On Wednesday, Ricardo Alonso-Zaldivar and David Crary of the Associated Press hyped that the "the Trump administration is remaking government policy on reproductive health — moving to limit access to birth control and abortion and bolstering abstinence-only sex education."
The pair spotlighted how "social and religious conservatives praise the administration for promoting 'a culture of life,'" but failed to give an ideological label for the "women's-rights activists and some medical experts [who] view the multi-pronged changes as a dangerous ideological shift." The journalists also slanted towards the pro-abortion side by quoting six critics of the Trump policy shift, versus just three supporters.
Alonso-Zaldivar and David Crary led their report with the euphemistic "reproductive health" term regarding birth control and abortion, and continued with their omission regarding "women's-rights activists and some medical experts." The duo first quoted from President Trump's "recent speech to the Susan B. Anthony List, which backs political candidates who oppose abortion." The chief executive emphasized, "When I ran for office, I pledged to stand for life. And as president, that's exactly what I’ve done."
The AP correspondents outlined that "most of the changes involve rules and regulations under the administration's direct control, such as a proposal to forbid federally funded family planning clinics from referring women for abortions and separately allowing more employers who cite moral or religious reasons to opt out of no-cost birth control for women workers." They added that "Trump also is appointing numerous new federal judges endorsed by anti-abortion groups," and pointed out that "Justice Neil Gorsuch, the president's only appointment to the Supreme Court so far...has drawn praise from anti-abortion groups and criticism from abortion rights supporters."
Alonso-Zaldivar and Crary followed the excerpts from President Trump with four straight quotes from liberal activists. The pair quoted Democratic Rep. Diana DeGette, who decried how the White House is "proposing abstinence-only sex education —which study after study has shown doesn’t work— restrictions to family planning, and more and more restrictions to abortion."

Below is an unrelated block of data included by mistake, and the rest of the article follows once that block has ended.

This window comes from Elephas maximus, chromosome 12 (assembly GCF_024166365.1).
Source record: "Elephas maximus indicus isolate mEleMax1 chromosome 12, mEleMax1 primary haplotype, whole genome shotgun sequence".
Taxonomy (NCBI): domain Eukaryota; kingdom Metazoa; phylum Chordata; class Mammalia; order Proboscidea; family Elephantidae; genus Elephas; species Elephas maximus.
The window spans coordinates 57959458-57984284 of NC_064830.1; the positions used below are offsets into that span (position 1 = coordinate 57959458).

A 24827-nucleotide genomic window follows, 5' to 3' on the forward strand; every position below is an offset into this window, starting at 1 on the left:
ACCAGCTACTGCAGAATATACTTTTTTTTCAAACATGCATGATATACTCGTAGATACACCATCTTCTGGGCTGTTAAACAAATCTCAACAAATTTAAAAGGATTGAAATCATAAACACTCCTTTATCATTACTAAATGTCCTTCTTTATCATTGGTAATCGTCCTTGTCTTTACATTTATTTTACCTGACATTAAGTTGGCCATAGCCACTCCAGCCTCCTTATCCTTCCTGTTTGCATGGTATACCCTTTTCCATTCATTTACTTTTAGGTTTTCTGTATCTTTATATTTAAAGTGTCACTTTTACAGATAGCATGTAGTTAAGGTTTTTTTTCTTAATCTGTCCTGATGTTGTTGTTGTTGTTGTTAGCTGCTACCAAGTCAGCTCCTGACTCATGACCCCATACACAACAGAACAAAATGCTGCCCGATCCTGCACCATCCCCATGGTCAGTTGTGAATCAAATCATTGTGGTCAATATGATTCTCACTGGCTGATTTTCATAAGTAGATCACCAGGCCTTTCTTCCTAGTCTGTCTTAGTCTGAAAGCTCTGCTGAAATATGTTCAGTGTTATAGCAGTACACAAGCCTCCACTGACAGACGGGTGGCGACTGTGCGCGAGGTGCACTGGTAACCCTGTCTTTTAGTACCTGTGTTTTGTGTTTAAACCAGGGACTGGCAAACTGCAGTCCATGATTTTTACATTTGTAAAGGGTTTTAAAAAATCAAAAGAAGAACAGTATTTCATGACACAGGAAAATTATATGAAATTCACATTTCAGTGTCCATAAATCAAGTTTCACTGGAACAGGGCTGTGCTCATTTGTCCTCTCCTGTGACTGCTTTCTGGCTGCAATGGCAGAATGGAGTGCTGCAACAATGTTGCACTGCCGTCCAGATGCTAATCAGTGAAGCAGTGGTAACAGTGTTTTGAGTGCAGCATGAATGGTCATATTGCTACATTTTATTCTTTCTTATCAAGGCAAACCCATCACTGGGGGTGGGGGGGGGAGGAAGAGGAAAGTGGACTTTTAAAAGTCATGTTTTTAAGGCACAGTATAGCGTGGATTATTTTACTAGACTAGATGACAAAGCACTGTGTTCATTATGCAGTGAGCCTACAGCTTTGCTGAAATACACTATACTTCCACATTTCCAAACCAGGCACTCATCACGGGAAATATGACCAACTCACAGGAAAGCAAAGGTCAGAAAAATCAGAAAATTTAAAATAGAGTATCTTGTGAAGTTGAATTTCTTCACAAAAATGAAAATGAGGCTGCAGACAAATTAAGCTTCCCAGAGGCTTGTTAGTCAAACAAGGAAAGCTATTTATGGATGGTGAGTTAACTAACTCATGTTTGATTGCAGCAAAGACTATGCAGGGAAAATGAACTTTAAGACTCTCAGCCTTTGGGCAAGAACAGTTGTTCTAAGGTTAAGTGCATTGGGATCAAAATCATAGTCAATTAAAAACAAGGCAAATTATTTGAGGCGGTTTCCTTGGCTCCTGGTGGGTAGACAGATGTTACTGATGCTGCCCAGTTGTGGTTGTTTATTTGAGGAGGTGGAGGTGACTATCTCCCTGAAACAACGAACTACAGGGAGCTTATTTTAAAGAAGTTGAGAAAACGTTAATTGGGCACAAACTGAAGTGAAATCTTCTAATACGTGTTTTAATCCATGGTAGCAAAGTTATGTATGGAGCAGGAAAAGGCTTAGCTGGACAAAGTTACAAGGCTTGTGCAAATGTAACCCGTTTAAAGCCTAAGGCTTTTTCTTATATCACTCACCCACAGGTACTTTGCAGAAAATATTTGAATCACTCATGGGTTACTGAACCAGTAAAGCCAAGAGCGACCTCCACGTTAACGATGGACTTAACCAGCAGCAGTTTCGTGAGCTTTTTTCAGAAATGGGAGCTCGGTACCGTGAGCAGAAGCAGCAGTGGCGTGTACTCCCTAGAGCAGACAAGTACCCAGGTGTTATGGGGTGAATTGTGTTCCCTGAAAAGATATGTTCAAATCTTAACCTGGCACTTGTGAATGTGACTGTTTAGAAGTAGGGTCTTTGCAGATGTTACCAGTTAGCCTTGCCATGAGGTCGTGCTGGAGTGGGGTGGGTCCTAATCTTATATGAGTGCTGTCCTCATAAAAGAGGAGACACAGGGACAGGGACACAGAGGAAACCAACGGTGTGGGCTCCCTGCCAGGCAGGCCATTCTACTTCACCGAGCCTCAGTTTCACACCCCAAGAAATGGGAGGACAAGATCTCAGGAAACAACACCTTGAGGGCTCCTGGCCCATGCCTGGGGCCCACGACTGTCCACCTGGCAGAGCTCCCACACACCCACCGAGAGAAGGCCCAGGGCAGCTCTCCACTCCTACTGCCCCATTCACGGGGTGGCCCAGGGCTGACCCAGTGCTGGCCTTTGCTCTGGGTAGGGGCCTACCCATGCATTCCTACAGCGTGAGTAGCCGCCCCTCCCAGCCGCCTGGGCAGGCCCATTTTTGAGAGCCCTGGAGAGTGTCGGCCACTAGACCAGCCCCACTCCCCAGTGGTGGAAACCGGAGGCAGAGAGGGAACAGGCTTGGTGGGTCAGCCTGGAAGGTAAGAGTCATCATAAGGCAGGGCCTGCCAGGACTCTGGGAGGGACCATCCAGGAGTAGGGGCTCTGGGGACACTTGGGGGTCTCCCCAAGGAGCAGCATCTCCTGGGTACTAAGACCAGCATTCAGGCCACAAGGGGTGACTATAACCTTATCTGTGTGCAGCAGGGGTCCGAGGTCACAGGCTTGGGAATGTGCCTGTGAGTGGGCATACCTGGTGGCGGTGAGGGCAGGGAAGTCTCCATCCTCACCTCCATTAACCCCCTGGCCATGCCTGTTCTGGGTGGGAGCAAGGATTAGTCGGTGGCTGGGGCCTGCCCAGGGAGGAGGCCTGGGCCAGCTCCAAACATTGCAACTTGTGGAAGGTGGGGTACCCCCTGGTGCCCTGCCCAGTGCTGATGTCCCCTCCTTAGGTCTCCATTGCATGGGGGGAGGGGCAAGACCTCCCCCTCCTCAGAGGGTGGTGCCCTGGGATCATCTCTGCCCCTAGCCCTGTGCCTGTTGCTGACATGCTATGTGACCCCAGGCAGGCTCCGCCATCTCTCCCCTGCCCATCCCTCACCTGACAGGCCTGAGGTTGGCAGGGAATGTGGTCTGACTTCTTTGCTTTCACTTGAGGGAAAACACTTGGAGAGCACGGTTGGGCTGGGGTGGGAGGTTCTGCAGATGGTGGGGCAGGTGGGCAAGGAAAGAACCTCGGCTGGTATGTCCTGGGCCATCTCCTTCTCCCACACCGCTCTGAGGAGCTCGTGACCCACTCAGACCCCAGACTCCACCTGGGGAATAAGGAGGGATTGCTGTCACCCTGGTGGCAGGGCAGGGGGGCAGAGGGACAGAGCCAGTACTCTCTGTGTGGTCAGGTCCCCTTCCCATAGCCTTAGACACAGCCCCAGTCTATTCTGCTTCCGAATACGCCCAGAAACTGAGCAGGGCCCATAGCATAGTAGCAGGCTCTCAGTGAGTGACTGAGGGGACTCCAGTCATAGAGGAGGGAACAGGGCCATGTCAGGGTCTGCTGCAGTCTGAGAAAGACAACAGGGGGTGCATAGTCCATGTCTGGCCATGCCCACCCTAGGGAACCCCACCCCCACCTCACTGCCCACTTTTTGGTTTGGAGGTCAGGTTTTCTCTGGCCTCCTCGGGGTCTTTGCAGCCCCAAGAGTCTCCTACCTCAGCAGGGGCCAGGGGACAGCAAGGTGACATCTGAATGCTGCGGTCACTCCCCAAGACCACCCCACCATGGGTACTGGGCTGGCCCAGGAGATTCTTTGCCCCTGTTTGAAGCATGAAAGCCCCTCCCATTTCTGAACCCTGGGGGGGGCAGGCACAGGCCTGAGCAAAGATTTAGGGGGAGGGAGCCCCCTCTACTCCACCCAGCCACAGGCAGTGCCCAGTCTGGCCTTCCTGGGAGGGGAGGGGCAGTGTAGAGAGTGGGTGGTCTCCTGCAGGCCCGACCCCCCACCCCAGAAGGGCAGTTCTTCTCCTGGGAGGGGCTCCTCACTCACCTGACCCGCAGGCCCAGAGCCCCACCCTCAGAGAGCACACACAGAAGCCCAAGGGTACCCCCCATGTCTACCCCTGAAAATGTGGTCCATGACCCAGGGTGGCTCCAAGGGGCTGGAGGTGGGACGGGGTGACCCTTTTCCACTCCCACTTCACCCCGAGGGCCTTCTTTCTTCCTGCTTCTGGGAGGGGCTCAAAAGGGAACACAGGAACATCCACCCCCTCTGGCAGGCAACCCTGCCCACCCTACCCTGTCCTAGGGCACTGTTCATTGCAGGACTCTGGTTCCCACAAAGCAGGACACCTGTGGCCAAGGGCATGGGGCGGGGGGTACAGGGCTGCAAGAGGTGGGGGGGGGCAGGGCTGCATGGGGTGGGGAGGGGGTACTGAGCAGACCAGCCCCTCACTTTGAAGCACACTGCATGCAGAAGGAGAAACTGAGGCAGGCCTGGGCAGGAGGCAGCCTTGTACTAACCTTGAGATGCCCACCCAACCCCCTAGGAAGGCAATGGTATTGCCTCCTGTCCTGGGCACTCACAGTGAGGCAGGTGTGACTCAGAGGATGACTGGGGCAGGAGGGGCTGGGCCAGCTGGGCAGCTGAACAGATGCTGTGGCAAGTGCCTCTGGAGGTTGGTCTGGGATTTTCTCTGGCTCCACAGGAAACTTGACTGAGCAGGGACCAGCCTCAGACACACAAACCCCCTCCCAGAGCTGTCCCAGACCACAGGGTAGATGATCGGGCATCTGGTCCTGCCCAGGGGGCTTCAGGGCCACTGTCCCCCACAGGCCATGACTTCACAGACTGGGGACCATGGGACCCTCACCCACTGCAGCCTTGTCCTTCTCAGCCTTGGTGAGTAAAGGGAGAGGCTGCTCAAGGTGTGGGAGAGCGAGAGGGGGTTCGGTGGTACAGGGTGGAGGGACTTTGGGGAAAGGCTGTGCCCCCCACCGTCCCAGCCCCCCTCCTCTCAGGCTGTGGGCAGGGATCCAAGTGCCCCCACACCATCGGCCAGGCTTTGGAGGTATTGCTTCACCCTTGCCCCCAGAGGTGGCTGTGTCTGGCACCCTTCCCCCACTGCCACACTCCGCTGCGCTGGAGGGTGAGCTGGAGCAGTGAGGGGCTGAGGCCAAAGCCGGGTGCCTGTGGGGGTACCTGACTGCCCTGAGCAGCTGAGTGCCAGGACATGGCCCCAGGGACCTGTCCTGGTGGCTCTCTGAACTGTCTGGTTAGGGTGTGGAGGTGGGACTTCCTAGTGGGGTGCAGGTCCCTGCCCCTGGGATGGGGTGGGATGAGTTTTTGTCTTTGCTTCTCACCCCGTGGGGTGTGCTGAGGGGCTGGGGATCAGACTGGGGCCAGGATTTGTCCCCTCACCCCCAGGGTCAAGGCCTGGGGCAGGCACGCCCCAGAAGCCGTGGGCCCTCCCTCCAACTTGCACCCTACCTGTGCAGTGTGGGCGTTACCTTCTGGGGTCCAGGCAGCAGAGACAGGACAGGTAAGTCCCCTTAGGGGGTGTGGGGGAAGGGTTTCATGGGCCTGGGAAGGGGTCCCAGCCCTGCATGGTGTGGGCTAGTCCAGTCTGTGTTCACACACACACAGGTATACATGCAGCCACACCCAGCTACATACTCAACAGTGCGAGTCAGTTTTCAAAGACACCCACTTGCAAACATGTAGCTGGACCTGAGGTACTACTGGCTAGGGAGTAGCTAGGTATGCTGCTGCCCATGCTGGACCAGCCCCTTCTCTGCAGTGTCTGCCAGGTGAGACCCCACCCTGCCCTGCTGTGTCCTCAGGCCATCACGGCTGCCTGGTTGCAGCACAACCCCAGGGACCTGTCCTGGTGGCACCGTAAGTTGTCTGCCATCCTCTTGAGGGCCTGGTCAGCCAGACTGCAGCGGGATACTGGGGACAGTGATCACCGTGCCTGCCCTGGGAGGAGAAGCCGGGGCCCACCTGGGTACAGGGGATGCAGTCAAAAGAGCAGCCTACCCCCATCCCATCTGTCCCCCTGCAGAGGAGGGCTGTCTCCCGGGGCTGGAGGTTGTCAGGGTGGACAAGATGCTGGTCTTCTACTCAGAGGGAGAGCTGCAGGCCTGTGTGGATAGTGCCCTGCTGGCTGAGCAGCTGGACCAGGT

They soon highlighted that "eight professional groups representing doctors, nurses, midwives and physician assistants say the administration’s Title X proposal 'dangerously intrudes' on the patient-provider relationship." The head of one of those groups — Dr. Hal Lawrence of the American College of Obstetricians and Gynecologists — underlined that "the strange thing about this is that people who want to decrease the number of abortions are taking away access to the very services that help prevent them."
The duo also quoted Karina Romero, who spoke "at a recent rally organized by women's health advocates in Phoenix." They summarized that Romero "recalled how she had no health insurance and about $20 in her bank account when she sought birth control at a Planned Parenthood clinic in the city’s suburbs." The activist sang the abortion group's praises: "They have allowed me to pursue a higher education without having to worry about how I'm going to pay for my birth control, or how I’m going to pay for just a regular check up every year."
The AP journalists also included an excerpt from "supporter of abortion rights" and former Obama Health and Human Services Secretary Kathleen Sebelius, who denounced the Trump administration's stance: "This is playing politics and putting people in a very precarious situation."
Alonso-Zaldivar and Crary finally quoted from their second pro-lifer 21 paragraphs after their excerpt from President Trump:
Professor Michael New, who teaches economics at Ave Maria University in Florida, agrees there's a major policy shift. But New, who opposes abortion, dismisses claims of dire consequences as "false and frankly absurd."
"President Trump is decidedly pro-life and it is his administration’s prerogative to use federal funding rules to incrementally build a culture of life," said New. "The administration is seeking to redirect tax dollars away from entities like Planned Parenthood that treat abortion as a method of family planning and toward entities that affirm life and provide more holistic health care services."
The pair quickly followed with a quote from Dr. Stephanie Ho of Planned Parenthood's local affiliate in Arkansas, who zeroed in on the combination of the Trump administration policies with state-level restrictions on abortion: "They're pushing their views on everyone,' she [Ho] said. "They're ignoring scientific evidence and expert medical opinion."
Near the end of their report, the Associated Press correspondents noted that "at a time when social mores on human reproduction continue changing across the world, some see the U.S. in a time warp." They emphasized this point by turning to Adam Sonfield of The Guttmacher Institute, "a research organization that supports abortion rights." Sonfield contended that "A lot of social conservative activists are still fighting the battles from the '60s...That's their ultimate goal — that some people will just give up and stop having sex."
At least the pair let a pro-lifer have the last word: "But Kristi Hamrick, spokeswoman for Students for Life of America, said one result of the policy changes 'may be that American women will find that life goes on without Planned Parenthood.'"